We know the words: hope, fight, battle, overcome. An oncology brand’s position in the marketplace is often based on the kind of contest it initiates between cancer and the patient, between the disease and the data.

But the rules of engagement are changing as a result of multiple forces that include therapeutic innovation, cost competition, challenges to access, and patients who are increasingly self-empowered, either through education and their communities.

Amid the rallying cries and depiction of heroics, we see cancer through a lens of both hope and pragmatism. Yes, it’s a battle, but maybe less of a cytotoxic bludgeoning and more of a strategic assault on multiple fronts from immunotherapies and new combinations that outsmart cancer cells enough to significantly improve survival. Think chess game rather than bare knuckle brawl. Science is still central to the story, but with more honest conversations about the disease, and evolving definitions of therapeutic success, it’s time for us to revisit the narrative of oncology brands and of the disease itself. The following campaigns show signs of that evolution.

Campaign: Ladyballs
Company: Ovarian Cancer Canada
That is what they are, after all. Just on the inside. One of the sad realities in oncology is that ovarian cancer outcomes have not improved much in recent years. This recently launched awareness campaign brings attention to that by converting a famously male trope into a necessary call to action. The campaign also includes a video of women doing a number of ballsy things like winning at poker and disrupting a staff meeting with an opinion.

Campaign: Active Surveillance or Intervention
Company: Myriad Genetics
Prostate cancer is sometimes taken for granted because of the improvement in outcomes in recent years. But not every patient is the same and accurate risk assessment is crucial. The metaphor employed is familiar, but it is executed with a creepiness that sneaks up and jolts you out of a comfort zone to remind you that this “good cancer” can quickly get out of hand if not monitored properly.

Campaign: Still Waiting
Company: Eli Lilly
Agency: GSW
Shades of The Curious Case of Benjamin Button make this a curious and compelling disease awareness ad from Lilly that helps support the company’s position in the non-small cell lung cancer space. At first glance, he’s a cancer patient who deserves better. Then we see the boy who has aged well past his Henley shirt and khakis waiting for an advance in treatment, his scruffy Chuck Taylors about as old as Don Draper’s first cancer-causing cigarette.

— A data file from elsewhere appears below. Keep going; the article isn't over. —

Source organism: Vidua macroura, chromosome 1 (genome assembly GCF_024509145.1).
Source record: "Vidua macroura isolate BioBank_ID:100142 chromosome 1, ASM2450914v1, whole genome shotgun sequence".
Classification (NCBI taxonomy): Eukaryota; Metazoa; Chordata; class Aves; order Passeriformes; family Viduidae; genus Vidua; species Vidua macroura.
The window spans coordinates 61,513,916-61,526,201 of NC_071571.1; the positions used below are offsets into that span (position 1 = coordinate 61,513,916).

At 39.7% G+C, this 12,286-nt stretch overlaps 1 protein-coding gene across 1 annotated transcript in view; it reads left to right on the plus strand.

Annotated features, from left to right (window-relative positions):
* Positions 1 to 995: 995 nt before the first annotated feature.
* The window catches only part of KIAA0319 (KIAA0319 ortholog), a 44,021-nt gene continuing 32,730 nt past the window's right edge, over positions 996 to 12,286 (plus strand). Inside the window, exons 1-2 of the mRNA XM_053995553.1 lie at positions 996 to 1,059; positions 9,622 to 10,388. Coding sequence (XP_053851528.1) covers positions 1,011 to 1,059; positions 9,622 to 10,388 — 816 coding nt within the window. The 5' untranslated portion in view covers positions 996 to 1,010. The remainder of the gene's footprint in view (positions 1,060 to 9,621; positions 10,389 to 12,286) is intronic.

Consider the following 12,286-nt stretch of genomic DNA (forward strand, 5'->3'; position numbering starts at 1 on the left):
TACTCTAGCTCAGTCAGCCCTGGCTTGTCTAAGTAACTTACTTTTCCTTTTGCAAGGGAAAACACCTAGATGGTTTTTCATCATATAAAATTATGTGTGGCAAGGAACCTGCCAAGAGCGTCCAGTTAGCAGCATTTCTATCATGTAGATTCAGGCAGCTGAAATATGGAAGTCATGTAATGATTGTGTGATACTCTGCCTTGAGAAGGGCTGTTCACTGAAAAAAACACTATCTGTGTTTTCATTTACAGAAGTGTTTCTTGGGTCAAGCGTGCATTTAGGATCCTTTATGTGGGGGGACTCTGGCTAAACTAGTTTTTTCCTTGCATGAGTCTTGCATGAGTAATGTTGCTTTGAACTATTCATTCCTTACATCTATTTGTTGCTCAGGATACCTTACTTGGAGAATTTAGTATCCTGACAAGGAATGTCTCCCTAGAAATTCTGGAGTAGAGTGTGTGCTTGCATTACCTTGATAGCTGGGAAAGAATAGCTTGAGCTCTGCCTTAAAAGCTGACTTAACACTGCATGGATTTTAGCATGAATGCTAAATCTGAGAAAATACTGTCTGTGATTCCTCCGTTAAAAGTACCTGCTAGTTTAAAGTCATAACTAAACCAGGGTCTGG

Campaign: Endangered Butts
Company: Colorectal Cancer Association of Canada
Agency: La Maison Ogilvy
It’s just too easy to make colon jokes. The double entendres and cheeky headlines are plentiful. But imagine how much work it takes to get a butt to look that amazing. By virtue of its sheer creativity, this awareness campaign almost rehabilitates the reputation of the dreaded colonoscopy by conflating the beauty of an endangered species with the not-so-pretty vision of what might be lurking underneath.

Campaign: The First Step
Company: AbbVie and Johnson & Johnson (Imbruvica)
Agency: Ogilvy CommonHealth Worldwide
Drop the mic. A footprint on the moon telegraphs nearly everything a brand for rare leukemias would want to communicate —- innovation, courage, and one giant step towards better outcomes. The audacity of it conveys a simple, confident message. Let’s be honest. It’s a journal ad and it pays its dues to the clinical story as necessary. But it’s also timely, now that the fight against cancer has been embraced as a national mission, or our “moon landing,” as President Obama noted.

Campaign: She Deserves It
Company: Cepheid
Advances in diagnostics are reshaping oncology care by providing early detection tools that deliver more precise results. Yet these innovations often get second billing to some new molecule that rewires a cell for apoptosis. I love the womanly pose that doubles as a silhouette of her reproductive anatomy. It adds both warmth and urgency to the story of a breakthrough tool that detects high-risk human papillomavirus DNA, a risk factor for cervical cancer.

Angelina Sciolla is an associate creative director at Dudnyk.